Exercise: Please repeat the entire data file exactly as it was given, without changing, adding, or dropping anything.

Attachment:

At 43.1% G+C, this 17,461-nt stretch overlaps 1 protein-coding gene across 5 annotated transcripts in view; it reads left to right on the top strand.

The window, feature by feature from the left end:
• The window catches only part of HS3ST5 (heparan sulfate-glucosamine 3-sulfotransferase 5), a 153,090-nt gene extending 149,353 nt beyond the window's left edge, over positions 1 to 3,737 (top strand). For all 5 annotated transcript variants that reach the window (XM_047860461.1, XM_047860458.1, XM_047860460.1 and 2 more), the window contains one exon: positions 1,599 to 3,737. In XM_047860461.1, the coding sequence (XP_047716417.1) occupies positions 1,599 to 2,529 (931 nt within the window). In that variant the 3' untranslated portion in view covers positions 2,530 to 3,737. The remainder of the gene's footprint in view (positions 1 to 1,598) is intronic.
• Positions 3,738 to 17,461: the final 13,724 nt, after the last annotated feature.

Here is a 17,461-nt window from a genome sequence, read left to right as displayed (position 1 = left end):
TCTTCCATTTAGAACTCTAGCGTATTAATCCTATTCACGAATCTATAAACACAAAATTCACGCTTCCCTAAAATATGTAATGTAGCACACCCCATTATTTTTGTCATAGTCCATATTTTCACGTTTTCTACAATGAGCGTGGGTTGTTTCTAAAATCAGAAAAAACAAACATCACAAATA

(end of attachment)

At 43.1% G+C, this 17,461-nt stretch overlaps 1 protein-coding gene across 5 annotated transcripts in view; it reads left to right on the top strand.

The window, feature by feature from the left end:
• The window catches only part of HS3ST5 (heparan sulfate-glucosamine 3-sulfotransferase 5), a 153,090-nt gene extending 149,353 nt beyond the window's left edge, over positions 1 to 3,737 (top strand). For all 5 annotated transcript variants that reach the window (XM_047860461.1, XM_047860458.1, XM_047860460.1 and 2 more), the window contains one exon: positions 1,599 to 3,737. In XM_047860461.1, the coding sequence (XP_047716417.1) occupies positions 1,599 to 2,529 (931 nt within the window). In that variant the 3' untranslated portion in view covers positions 2,530 to 3,737. The remainder of the gene's footprint in view (positions 1 to 1,598) is intronic.
• Positions 3,738 to 17,461: the final 13,724 nt, after the last annotated feature.

Here is a 17,461-nt window from a genome sequence, read left to right as displayed (position 1 = left end):
TCTTCCATTTAGAACTCTAGCGTATTAATCCTATTCACGAATCTATAAACACAAAATTCACGCTTCCCTAAAATATGTAATGTAGCACACCCCATTATTTTTGTCATAGTCCATATTTTCACGTTTTCTACAATGAGCGTGGGTTGTTTCTAAAATCAGAAAAAACAAACATCACAAATA